In the medical world, as cruel and inhumane as it may sound, patients are often being referred as ‘cases’ by healthcare professions, especially by doctors and medical students. On a typical day in the wards, I often heard someone asking, “hey, any interesting cases today?’, be it my friends or even among doctors. I, too, am guilty as charged. Sometimes it just slipped off my mouth, and it is a terrifying idea that whether am I still looking at patients as humans or merely another ‘case’. The thought of being drowned in the world of academic medicine and forget about the initial purpose of studying medicine – treating and making someone feel better, often send chills down to my spine.
Recently I have seen a 5 year old girl, Cindy* who came in due to recurrent urinary infection, with a background history of Turner’s syndrome (a genetic disorder) based on clinical diagnosis. I had the opportunity to have a nice chat with the girl’s mother, Kelly*, who has been ever so helpful and willing to give a wonderful history. It seems that the poor girl has been admitted three times prior to this due to urinary infection as well, which worries Kelly*. Upon further elaboration on the diagnosis of Turner’s syndrome, Kelly* revealed that the doctors suspected it shortly after the delivery as Cindy* seems to have some syndromic features. A karyotype analysis (a laboratory testing to map out the gene) was then ordered which interestingly came back with XX gene (rather than XO in Turner’s syndrome), making the diagnosis of Turner’s syndrome on Cindy* unlikely.
Despite that, Cindy* continues to be treated as a child with Turner’s syndrome even though she had a normal karyotype and minimal syndromic features (low posterior neck line, slightly low growth rate). When the mother asked me should she believe in the report or take the word from the doctor, it occurred to me that she actually was not being explained about the report and being brief properly by healthcare professionals for the past 5 years! It is sad that the mother was being kept unknown about her daughter’s condition and no-one has ever attempted to explain to her what was going on for the past few years. For the past couple of years in medical school, we have been taught how important communication is and how we should always keep the patient in the loop on the management of their health. Yet, often, inadequate or no explanation has been given to the patients in the hospital due to time constrains and several other reason.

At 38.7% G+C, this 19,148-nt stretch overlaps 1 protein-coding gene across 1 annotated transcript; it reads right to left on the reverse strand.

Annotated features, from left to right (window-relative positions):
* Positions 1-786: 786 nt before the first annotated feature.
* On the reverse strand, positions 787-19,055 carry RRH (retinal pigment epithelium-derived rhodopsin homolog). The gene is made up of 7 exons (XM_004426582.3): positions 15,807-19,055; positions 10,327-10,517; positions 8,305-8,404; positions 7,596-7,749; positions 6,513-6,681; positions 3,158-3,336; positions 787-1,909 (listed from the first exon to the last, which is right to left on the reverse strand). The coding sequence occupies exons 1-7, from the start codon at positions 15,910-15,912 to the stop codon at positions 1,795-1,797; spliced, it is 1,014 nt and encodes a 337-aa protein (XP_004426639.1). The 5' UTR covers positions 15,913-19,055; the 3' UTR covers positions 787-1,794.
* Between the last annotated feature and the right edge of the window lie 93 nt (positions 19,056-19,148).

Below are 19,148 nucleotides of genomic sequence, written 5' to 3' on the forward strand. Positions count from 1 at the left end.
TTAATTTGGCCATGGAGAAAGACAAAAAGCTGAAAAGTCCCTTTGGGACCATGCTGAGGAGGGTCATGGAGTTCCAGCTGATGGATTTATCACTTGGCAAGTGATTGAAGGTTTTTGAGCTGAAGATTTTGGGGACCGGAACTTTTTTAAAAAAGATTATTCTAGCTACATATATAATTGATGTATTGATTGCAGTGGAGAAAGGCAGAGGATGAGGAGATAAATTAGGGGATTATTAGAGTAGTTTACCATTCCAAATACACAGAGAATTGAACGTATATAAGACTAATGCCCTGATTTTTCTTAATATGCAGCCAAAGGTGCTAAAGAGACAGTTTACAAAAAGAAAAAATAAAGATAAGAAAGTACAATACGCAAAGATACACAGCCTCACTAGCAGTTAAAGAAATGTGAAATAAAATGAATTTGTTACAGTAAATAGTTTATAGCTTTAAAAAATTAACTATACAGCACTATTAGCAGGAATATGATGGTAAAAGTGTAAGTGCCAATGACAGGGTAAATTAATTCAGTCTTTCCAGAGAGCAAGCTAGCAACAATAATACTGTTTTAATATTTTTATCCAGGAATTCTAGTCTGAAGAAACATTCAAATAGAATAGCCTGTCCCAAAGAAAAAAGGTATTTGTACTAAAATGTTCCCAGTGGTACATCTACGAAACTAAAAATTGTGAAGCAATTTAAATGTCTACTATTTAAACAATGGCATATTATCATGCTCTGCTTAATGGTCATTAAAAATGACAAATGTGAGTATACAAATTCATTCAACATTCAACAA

Another thing that I have observe is that how far labeling and stigma can go when a diagnosis is not being reviewed accordingly. Even though Cindy* is unlikely to have Turner’s syndrome, the diagnosis has been following her around for the past 5 years. Is it because the doctors were scared to whistle-blow? Or they just took the safer way out and copy whatever has been written previously? It makes me think how important an accurate diagnosis is to the patient, and if he or she has been diagnosed wrongly, the labeling goes a long way and he/she might just be stuck with it for the rest of his/her life! Besides, it also made me realize how important continuous reviewing of the patient’s diagnosis is, in order to formulate and deliver the most appropriate management plan.
I am extremely grateful that I had the opportunity to meet Cindy* and her ever supportive mother, Kelly*. I have learnt a lot, academic and ethics wise. It has been a lovely evening and I sincerely hope that one day, they will find someone to get rid of the label from her case notes for good! =)